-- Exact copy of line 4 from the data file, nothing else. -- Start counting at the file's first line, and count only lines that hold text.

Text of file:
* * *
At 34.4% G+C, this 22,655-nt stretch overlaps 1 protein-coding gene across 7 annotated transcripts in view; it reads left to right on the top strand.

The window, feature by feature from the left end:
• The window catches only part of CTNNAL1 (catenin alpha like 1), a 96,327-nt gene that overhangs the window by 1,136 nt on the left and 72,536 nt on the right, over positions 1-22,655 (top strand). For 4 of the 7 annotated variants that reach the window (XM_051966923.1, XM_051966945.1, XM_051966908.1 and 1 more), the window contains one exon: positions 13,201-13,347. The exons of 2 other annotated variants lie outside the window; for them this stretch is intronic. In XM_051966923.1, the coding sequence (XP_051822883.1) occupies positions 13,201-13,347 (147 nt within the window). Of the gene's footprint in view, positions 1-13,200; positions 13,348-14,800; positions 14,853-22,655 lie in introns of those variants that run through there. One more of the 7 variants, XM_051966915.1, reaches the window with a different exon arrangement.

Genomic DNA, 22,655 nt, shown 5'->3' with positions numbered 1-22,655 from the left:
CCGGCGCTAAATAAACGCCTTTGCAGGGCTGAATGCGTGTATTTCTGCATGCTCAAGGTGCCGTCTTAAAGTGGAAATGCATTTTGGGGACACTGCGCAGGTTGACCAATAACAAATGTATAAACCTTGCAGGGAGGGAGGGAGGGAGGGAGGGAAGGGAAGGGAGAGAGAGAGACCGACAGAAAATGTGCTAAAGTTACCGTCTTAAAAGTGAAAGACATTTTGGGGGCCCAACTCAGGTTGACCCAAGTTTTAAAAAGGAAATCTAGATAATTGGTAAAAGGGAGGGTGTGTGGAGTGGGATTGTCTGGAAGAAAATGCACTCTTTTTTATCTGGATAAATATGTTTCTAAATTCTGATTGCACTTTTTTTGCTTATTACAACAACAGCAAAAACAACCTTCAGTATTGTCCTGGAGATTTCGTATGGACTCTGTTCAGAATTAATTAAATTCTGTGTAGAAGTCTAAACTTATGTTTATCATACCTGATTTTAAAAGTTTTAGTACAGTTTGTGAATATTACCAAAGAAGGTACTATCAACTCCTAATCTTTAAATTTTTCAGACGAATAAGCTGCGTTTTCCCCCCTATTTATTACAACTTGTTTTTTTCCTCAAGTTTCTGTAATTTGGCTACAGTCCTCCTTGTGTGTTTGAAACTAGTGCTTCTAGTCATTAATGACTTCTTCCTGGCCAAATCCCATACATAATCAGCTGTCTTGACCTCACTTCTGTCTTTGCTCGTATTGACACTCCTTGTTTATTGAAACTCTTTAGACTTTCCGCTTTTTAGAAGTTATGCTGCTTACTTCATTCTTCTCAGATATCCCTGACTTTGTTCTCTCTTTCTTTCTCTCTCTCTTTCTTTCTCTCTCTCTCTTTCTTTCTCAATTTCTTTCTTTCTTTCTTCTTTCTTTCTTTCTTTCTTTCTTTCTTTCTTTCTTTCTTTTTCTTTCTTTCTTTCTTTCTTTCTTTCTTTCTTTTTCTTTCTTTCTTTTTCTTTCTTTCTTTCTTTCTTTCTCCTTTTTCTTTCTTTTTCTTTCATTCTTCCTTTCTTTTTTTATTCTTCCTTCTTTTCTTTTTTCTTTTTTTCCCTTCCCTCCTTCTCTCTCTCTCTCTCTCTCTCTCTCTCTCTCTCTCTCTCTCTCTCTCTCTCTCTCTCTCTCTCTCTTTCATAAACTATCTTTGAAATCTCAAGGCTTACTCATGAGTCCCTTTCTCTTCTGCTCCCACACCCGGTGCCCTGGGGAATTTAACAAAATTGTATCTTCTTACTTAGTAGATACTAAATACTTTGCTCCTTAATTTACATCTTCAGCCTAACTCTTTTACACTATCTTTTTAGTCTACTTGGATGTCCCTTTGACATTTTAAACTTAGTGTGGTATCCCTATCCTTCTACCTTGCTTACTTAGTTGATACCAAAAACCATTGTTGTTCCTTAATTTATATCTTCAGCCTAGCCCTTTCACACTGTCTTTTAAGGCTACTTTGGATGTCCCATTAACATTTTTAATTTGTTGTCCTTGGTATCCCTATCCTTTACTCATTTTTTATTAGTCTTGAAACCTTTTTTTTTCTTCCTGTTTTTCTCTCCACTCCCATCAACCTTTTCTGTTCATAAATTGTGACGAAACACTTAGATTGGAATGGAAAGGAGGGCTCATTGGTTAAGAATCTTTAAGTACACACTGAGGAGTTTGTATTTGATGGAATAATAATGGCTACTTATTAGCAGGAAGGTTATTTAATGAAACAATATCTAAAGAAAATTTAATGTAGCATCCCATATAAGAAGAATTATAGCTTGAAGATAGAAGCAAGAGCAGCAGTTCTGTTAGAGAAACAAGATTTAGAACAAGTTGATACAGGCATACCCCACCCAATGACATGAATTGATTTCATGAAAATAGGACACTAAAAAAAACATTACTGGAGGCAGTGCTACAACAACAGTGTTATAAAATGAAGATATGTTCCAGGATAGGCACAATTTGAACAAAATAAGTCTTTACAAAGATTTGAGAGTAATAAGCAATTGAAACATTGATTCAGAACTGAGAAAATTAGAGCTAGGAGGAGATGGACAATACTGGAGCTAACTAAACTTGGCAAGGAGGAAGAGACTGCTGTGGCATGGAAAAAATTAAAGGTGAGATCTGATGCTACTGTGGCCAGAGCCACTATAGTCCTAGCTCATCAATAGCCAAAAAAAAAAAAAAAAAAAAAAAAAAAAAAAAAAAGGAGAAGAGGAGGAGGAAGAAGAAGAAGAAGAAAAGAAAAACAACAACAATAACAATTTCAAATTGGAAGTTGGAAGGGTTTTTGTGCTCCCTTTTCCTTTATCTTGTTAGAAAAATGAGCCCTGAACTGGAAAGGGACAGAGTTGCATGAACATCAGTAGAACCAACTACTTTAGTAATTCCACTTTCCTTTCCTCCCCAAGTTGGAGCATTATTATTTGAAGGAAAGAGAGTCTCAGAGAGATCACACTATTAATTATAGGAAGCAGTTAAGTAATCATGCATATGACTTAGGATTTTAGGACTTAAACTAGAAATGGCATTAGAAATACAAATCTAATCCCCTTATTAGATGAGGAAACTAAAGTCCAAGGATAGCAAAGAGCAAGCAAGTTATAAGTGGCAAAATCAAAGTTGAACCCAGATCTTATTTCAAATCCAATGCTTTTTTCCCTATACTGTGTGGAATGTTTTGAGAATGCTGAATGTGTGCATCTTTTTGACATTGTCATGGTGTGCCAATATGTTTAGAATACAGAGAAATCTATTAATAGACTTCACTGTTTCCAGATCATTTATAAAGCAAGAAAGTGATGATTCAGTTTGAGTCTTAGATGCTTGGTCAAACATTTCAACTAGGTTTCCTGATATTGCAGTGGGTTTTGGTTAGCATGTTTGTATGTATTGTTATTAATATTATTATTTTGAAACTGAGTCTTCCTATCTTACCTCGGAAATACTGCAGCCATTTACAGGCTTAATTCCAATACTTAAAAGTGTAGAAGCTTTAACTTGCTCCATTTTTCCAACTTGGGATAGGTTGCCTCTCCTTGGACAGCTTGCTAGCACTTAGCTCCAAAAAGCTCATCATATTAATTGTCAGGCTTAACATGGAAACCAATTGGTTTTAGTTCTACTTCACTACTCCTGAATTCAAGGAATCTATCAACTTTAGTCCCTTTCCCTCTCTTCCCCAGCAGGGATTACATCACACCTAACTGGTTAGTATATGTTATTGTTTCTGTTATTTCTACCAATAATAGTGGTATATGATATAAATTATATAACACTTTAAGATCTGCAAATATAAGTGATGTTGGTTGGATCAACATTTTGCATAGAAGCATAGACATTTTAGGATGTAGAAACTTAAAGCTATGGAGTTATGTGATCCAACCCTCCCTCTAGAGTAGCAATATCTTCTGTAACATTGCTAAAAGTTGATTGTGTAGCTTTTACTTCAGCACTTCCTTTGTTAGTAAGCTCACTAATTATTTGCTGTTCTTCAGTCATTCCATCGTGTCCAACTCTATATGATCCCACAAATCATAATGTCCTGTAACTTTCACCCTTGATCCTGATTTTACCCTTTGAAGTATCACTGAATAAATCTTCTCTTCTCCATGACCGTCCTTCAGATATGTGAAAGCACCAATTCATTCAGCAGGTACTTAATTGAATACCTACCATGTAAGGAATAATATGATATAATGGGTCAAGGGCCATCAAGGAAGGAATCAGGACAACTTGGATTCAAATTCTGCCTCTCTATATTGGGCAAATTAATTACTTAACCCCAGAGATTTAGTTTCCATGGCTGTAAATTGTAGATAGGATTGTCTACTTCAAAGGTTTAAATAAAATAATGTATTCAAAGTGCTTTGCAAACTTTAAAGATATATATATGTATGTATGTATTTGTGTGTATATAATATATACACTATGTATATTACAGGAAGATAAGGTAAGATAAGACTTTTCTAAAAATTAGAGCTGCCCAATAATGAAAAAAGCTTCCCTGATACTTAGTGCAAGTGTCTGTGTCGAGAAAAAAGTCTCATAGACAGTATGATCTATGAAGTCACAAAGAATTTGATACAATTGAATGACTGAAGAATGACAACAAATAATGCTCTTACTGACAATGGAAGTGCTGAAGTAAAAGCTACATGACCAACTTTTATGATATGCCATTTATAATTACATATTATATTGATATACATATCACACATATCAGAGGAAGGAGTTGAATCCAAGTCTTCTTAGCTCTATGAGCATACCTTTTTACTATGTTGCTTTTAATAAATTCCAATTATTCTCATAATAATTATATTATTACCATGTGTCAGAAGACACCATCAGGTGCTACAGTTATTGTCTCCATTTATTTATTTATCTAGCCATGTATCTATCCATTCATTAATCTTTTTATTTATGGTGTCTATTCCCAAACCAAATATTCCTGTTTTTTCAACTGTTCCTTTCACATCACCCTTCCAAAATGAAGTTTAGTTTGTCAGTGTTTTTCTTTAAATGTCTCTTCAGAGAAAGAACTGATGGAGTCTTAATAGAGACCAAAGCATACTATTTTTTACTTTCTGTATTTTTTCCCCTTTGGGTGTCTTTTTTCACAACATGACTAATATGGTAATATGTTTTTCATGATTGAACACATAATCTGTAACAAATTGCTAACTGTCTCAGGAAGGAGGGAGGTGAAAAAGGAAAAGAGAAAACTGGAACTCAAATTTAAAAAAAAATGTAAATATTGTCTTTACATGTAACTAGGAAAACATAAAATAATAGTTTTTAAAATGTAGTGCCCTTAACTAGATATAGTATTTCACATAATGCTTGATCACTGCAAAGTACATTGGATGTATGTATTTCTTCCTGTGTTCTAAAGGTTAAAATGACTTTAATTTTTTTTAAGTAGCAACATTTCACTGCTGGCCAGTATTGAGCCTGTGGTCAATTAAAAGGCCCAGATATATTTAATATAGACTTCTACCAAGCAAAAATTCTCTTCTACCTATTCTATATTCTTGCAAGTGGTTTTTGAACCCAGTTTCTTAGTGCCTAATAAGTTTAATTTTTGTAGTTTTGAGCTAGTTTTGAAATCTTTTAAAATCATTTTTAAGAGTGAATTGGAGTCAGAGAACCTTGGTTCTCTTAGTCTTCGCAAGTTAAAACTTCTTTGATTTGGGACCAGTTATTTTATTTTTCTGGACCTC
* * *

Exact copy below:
Genomic DNA, 22,655 nt, shown 5'->3' with positions numbered 1-22,655 from the left: